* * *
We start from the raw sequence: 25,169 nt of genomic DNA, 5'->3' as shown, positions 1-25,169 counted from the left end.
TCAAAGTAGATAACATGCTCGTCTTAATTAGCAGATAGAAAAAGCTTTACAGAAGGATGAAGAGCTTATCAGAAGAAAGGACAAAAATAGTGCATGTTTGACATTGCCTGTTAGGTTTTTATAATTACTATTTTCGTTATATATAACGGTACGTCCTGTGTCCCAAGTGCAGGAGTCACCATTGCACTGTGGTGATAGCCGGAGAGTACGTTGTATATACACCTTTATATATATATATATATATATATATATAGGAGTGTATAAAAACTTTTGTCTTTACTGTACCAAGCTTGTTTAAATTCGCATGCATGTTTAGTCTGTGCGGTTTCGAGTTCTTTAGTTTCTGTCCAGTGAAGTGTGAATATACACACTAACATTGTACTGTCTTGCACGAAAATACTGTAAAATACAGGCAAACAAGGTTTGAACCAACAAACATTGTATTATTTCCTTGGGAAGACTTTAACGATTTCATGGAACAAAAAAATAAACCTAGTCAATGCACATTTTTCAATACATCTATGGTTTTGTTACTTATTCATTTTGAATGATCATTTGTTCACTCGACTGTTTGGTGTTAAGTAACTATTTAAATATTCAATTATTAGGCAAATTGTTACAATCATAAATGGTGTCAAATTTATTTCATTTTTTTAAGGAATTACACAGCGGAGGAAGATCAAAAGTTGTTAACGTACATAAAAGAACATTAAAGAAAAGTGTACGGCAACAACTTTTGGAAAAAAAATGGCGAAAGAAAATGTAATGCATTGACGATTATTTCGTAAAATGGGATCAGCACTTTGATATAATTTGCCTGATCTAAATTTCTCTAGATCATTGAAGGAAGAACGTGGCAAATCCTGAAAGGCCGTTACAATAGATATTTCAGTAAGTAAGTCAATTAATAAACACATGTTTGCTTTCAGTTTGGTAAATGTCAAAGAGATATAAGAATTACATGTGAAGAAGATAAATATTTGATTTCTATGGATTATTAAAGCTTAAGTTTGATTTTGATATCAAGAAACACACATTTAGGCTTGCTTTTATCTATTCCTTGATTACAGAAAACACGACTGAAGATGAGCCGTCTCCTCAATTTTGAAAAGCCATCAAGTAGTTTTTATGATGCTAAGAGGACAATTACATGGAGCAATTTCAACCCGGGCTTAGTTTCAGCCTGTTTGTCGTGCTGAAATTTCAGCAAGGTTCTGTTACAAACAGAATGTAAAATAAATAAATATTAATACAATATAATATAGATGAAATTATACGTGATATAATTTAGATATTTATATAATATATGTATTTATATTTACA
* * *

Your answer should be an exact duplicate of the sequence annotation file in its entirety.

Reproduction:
We start from the raw sequence: 25,169 nt of genomic DNA, 5'->3' as shown, positions 1-25,169 counted from the left end.
TCAAAGTAGATAACATGCTCGTCTTAATTAGCAGATAGAAAAAGCTTTACAGAAGGATGAAGAGCTTATCAGAAGAAAGGACAAAAATAGTGCATGTTTGACATTGCCTGTTAGGTTTTTATAATTACTATTTTCGTTATATATAACGGTACGTCCTGTGTCCCAAGTGCAGGAGTCACCATTGCACTGTGGTGATAGCCGGAGAGTACGTTGTATATACACCTTTATATATATATATATATATATATATATAGGAGTGTATAAAAACTTTTGTCTTTACTGTACCAAGCTTGTTTAAATTCGCATGCATGTTTAGTCTGTGCGGTTTCGAGTTCTTTAGTTTCTGTCCAGTGAAGTGTGAATATACACACTAACATTGTACTGTCTTGCACGAAAATACTGTAAAATACAGGCAAACAAGGTTTGAACCAACAAACATTGTATTATTTCCTTGGGAAGACTTTAACGATTTCATGGAACAAAAAAATAAACCTAGTCAATGCACATTTTTCAATACATCTATGGTTTTGTTACTTATTCATTTTGAATGATCATTTGTTCACTCGACTGTTTGGTGTTAAGTAACTATTTAAATATTCAATTATTAGGCAAATTGTTACAATCATAAATGGTGTCAAATTTATTTCATTTTTTTAAGGAATTACACAGCGGAGGAAGATCAAAAGTTGTTAACGTACATAAAAGAACATTAAAGAAAAGTGTACGGCAACAACTTTTGGAAAAAAAATGGCGAAAGAAAATGTAATGCATTGACGATTATTTCGTAAAATGGGATCAGCACTTTGATATAATTTGCCTGATCTAAATTTCTCTAGATCATTGAAGGAAGAACGTGGCAAATCCTGAAAGGCCGTTACAATAGATATTTCAGTAAGTAAGTCAATTAATAAACACATGTTTGCTTTCAGTTTGGTAAATGTCAAAGAGATATAAGAATTACATGTGAAGAAGATAAATATTTGATTTCTATGGATTATTAAAGCTTAAGTTTGATTTTGATATCAAGAAACACACATTTAGGCTTGCTTTTATCTATTCCTTGATTACAGAAAACACGACTGAAGATGAGCCGTCTCCTCAATTTTGAAAAGCCATCAAGTAGTTTTTATGATGCTAAGAGGACAATTACATGGAGCAATTTCAACCCGGGCTTAGTTTCAGCCTGTTTGTCGTGCTGAAATTTCAGCAAGGTTCTGTTACAAACAGAATGTAAAATAAATAAATATTAATACAATATAATATAGATGAAATTATACGTGATATAATTTAGATATTTATATAATATATGTATTTATATTTACA